Schotter, E.R., Reichle, E.D., & Rayner, K. (2014). Rethinking Parafoveal Processing in Reading: Serial Attention Models can Account for Semantic Preview Benefit and n+2 Preview Effects. Visual Cognition, 22, 309-333.

Schotter, E.R., Tran, R., & Rayner, K. (2014). Don't believe what you read (only once): Comprehension is supported by regressions during reading. Psychological Science, 25, 1218-1226.

Gollan, T.H., Schotter, E.R., Gomez, J., Murillo, M., & Rayner, K. (2014). Multiple levels of bilingual control: Evidence from language intrusions in reading aloud. Psychological Science, 25, 585-595.

Rayner, K. & Schotter, E.R. (2014). Semantic preview benefit in reading English: The effect of initial letter capitalization. Journal of Experimental Psychology: Human Perception and Performance, 40,, 1617-1628.

Rayner, K., Schotter, E.R., & Drieghe, D. (2014). Lack of semantic parafoveal preview benefit in reading revisited. Psychonomic Bulletin & Review, 21, 1067-1072.

Schotter, E.R. (2013). Synonyms provide semantic preview benefit in English. Journal of Memory and Language, 69, 619-633.

Schotter, E.R., Ferreira, V.S., & Rayner, K. (2013). Parallel object activation and attentional gating of information: Evidence from eye movements in the multiple object naming paradigm. Journal of Experimental Psychology: Learning, Memory and Cognition, 39, 365-374.

Schotter, E.R., & Rayner, K. (2013). Eye movements in reading. In E. Perego (Ed.), Eye Tracking in Audiovisual Translation (pp. 83-104). Rome: Aracne.

Ferreira, V.S. & Schotter, E.R. (2013). Do verb bias effects on sentence production reflect sensitivity to comprehension or production factors? Quarterly Journal of Experimental Psychology, 66, 1548-1571.

Rayner, K., Angele, B, Schotter, E.R., & Bicknell, K. (2013). On the processing of canonical word order during eye fixations in reading: Do readers process transposed word previews? Visual Cognition, 21, 353-381.

Rayner, K. & Schotter, E.R. (2013). Eye movements during reading. In H. Pashler (Ed.), Encyclopedia of the Mind. (pp. 338-340). Los Angeles: SAGE Publications, inc.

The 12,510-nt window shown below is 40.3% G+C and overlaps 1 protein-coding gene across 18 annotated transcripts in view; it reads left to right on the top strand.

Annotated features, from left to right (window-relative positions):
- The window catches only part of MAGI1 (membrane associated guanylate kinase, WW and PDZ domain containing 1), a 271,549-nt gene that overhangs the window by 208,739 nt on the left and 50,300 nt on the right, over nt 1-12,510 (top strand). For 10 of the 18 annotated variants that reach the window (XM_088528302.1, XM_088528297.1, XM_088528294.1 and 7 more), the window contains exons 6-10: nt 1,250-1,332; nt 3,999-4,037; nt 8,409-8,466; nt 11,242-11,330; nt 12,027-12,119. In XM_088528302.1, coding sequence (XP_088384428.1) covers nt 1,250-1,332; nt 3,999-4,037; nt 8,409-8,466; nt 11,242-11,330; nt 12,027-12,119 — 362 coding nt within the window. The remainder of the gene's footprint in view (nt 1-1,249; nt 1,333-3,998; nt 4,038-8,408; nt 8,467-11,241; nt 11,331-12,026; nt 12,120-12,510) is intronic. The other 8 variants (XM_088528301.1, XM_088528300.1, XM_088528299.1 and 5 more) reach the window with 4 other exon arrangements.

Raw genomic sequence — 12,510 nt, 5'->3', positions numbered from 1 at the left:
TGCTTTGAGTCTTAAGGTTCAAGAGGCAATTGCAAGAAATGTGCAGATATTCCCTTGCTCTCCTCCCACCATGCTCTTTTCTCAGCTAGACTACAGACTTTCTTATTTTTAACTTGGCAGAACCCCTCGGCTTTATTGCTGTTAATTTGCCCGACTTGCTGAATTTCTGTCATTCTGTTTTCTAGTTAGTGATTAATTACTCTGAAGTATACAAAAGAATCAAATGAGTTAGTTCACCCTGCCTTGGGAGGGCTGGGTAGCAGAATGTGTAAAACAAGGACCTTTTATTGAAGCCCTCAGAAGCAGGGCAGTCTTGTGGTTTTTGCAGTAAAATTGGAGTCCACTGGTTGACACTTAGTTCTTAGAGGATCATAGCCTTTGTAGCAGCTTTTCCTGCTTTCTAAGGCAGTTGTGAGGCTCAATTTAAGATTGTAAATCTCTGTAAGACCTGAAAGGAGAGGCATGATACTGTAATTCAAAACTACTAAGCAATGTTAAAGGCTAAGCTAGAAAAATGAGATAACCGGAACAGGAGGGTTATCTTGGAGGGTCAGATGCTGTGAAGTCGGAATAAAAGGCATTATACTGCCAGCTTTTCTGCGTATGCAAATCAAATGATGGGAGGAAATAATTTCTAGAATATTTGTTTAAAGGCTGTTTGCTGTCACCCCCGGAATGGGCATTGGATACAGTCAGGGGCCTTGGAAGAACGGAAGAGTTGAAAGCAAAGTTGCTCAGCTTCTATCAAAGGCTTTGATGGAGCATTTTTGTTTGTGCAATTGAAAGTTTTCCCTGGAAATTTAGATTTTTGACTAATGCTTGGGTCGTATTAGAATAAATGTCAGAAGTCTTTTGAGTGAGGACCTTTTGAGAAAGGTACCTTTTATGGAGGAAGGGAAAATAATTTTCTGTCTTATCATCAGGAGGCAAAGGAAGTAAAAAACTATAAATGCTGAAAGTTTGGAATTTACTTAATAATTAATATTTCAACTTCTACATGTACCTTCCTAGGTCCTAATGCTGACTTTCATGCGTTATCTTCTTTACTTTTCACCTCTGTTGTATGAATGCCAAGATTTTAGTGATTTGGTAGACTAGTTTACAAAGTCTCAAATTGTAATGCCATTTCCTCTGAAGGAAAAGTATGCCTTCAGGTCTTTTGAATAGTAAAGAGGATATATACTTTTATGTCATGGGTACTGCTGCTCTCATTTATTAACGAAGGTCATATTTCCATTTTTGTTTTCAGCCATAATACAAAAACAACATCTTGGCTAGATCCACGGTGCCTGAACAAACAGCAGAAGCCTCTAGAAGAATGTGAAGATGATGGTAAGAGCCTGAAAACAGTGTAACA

Wang, H.-C., Schotter, E.R., Angele, B., Yang, J., Simovici, D., Pomplun, M., & Rayner, K. (2013). Using singular value decomposition to investigate the configuration of Chinese characters: Evidence from eye movements during reading. Journal of Research in Reading, 36, S35-S50.

Schotter, E.R., Angele, B., & Rayner, K. (2012). Parafoveal processing in reading. Attention, Perception & Psychophysics, 74, 5-35.

Schotter, E.R., Blythe, H.I., Kirkby, J.A., Rayner, K., Holliman, N.S. & Liversedge, S.P. (2012). Binocular coordination: Reading stereoscopic sentences in depth. PLoS ONE, 7.

Schotter, E.R., Gerety, C. & Rayner, K. (2012). Heuristics and criterion setting during selective encoding in visual decision-making: evidence from eye movements. Visual Cognition, 20, 1110-1129.

Schotter, E.R., & Rayner, K. (2012). Eye movements and word recognition during reading. In J. Adelman (Ed.), Visual Word Recognition Volume 2: Meaning and Context, Individuals and Development (pp. 73-101). New York: Psychology Press.

Rayner, K., Pollatsek, A. & Schotter, E.R. (2012). Reading: Word identification and eye movements. In A. Healy (Ed.) Handbook of Psychology, Volume 4: Experimental Psychology (pp. 548-577). Hoboken: Wiley.

Schotter, E.R. (2011). Eye Movements as an index of linguistic processing in language production. Studies of Psychology and Behavior, 9, 16-23.

Slattery, T., Schotter, E.R., Berry, R. & Rayner, K. (2011). Parafoveal and foveal processing of abbreviations during reading: Making a case for case. Journal of Experimental Psychology: Learning Memory and Cognition, 37, 1022-1031.

Schotter, E.R., Berry, R., McKenzie, C., & Rayner, K. (2010). Gaze bias: Selective encoding and liking effects. Visual Cognition, 18, 1113-1132.